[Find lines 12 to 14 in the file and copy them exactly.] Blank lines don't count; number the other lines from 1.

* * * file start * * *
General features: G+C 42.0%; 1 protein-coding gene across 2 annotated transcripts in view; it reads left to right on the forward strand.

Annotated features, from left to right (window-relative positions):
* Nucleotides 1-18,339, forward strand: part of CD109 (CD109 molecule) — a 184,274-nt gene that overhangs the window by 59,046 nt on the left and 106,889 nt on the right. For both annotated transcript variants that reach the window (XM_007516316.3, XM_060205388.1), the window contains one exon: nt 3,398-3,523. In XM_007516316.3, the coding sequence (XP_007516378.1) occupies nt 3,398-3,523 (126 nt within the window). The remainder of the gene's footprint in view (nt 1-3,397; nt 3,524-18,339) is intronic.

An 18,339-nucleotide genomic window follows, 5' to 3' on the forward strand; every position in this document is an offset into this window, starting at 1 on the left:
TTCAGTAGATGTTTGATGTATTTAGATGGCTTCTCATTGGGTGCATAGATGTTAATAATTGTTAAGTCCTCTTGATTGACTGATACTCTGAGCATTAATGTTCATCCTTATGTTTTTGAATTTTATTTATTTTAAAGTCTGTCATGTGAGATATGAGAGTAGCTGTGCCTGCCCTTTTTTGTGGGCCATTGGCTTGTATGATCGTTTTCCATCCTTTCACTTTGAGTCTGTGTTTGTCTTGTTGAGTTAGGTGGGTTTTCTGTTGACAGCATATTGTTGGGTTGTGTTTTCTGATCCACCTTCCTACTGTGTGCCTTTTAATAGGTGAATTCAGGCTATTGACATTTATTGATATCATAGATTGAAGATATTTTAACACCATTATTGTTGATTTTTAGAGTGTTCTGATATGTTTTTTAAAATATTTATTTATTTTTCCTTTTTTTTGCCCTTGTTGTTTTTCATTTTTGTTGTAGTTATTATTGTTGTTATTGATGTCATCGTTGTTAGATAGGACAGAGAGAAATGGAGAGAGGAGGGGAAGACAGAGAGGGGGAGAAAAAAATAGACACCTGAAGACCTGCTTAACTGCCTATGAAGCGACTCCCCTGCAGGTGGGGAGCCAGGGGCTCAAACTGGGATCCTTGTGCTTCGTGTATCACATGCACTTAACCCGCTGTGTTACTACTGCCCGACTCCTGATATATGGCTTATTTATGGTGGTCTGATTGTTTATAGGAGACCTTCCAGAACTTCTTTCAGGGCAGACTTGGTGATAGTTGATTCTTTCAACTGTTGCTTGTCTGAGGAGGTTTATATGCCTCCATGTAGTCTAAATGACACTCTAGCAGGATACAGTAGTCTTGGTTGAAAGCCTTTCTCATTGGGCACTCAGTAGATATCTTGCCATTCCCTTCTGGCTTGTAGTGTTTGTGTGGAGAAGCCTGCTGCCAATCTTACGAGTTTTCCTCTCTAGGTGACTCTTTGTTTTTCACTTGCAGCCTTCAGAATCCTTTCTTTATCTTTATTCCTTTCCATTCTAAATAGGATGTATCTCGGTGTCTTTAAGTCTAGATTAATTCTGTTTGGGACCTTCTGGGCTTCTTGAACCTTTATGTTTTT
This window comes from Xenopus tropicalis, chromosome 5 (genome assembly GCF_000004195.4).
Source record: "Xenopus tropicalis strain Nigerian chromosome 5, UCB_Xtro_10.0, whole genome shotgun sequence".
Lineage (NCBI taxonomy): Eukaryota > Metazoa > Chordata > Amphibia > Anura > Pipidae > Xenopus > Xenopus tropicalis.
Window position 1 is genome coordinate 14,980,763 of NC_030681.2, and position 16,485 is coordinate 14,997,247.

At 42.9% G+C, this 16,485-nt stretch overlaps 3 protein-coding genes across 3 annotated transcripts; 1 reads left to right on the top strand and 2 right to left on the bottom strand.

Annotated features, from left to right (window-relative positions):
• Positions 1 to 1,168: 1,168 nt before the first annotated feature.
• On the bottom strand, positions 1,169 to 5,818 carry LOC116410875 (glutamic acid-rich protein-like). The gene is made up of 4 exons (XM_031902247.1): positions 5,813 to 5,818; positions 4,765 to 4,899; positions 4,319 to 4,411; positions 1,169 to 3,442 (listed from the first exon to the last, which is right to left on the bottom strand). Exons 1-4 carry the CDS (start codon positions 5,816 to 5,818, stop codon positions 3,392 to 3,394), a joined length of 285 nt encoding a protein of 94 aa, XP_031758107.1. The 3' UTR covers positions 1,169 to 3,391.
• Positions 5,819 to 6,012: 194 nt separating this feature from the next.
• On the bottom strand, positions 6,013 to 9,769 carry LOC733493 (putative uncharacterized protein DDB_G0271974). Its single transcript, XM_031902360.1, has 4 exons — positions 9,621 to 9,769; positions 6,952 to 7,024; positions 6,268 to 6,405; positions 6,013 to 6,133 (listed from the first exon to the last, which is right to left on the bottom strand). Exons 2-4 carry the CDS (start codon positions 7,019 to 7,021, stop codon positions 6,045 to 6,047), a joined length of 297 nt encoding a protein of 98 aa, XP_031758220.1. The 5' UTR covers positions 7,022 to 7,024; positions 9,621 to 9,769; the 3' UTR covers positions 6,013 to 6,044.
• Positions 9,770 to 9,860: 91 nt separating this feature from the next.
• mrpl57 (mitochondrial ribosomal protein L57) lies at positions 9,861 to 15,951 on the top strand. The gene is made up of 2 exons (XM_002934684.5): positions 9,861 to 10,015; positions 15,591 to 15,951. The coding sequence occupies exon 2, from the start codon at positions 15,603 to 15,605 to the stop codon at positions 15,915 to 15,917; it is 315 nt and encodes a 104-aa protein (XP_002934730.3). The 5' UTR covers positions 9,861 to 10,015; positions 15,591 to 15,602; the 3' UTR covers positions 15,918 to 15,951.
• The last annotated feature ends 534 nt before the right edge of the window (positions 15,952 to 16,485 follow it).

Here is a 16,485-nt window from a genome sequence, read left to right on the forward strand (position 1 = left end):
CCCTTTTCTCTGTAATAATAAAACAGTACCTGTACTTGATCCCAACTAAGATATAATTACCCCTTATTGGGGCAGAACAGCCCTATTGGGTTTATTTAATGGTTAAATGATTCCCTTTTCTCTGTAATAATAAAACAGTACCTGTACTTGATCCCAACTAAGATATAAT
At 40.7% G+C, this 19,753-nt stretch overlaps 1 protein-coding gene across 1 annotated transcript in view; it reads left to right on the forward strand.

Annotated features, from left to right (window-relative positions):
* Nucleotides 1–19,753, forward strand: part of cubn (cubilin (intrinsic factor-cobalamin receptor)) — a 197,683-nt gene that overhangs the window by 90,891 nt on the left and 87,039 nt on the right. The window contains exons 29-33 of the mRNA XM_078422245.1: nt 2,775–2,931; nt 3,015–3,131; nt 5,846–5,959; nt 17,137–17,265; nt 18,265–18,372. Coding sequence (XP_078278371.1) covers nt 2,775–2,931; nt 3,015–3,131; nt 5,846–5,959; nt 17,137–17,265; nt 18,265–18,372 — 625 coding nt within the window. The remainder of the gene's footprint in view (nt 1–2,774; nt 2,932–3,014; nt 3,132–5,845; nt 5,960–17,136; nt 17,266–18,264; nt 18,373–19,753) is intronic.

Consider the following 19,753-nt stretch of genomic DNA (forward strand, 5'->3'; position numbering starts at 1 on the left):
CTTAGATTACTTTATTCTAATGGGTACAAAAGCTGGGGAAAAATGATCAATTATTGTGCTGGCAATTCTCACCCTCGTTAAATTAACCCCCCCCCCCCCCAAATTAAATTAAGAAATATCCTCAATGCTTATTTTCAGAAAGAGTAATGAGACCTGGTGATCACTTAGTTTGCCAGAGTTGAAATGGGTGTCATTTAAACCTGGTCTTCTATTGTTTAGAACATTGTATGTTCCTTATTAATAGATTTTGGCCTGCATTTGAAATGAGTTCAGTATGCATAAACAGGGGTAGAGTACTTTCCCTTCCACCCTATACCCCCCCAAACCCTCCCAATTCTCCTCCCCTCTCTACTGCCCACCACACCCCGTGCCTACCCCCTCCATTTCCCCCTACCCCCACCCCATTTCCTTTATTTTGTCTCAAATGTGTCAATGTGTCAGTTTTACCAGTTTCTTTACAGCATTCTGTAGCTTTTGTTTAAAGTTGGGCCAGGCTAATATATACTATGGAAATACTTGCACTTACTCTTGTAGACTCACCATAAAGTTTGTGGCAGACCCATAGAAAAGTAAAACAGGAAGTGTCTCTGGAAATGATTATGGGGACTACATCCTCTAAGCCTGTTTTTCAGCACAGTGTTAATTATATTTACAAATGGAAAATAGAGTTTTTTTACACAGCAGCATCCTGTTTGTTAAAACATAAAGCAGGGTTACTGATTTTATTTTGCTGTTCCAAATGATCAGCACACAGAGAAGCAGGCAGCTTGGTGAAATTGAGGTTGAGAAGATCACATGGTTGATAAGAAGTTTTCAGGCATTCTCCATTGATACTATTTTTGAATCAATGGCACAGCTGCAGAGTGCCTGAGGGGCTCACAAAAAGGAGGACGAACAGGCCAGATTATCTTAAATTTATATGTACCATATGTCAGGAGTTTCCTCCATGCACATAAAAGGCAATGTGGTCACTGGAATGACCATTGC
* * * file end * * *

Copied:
• Positions 1 to 1,168: 1,168 nt before the first annotated feature.
• On the bottom strand, positions 1,169 to 5,818 carry LOC116410875 (glutamic acid-rich protein-like). The gene is made up of 4 exons (XM_031902247.1): positions 5,813 to 5,818; positions 4,765 to 4,899; positions 4,319 to 4,411; positions 1,169 to 3,442 (listed from the first exon to the last, which is right to left on the bottom strand). Exons 1-4 carry the CDS (start codon positions 5,816 to 5,818, stop codon positions 3,392 to 3,394), a joined length of 285 nt encoding a protein of 94 aa, XP_031758107.1. The 3' UTR covers positions 1,169 to 3,391.
• Positions 5,819 to 6,012: 194 nt separating this feature from the next.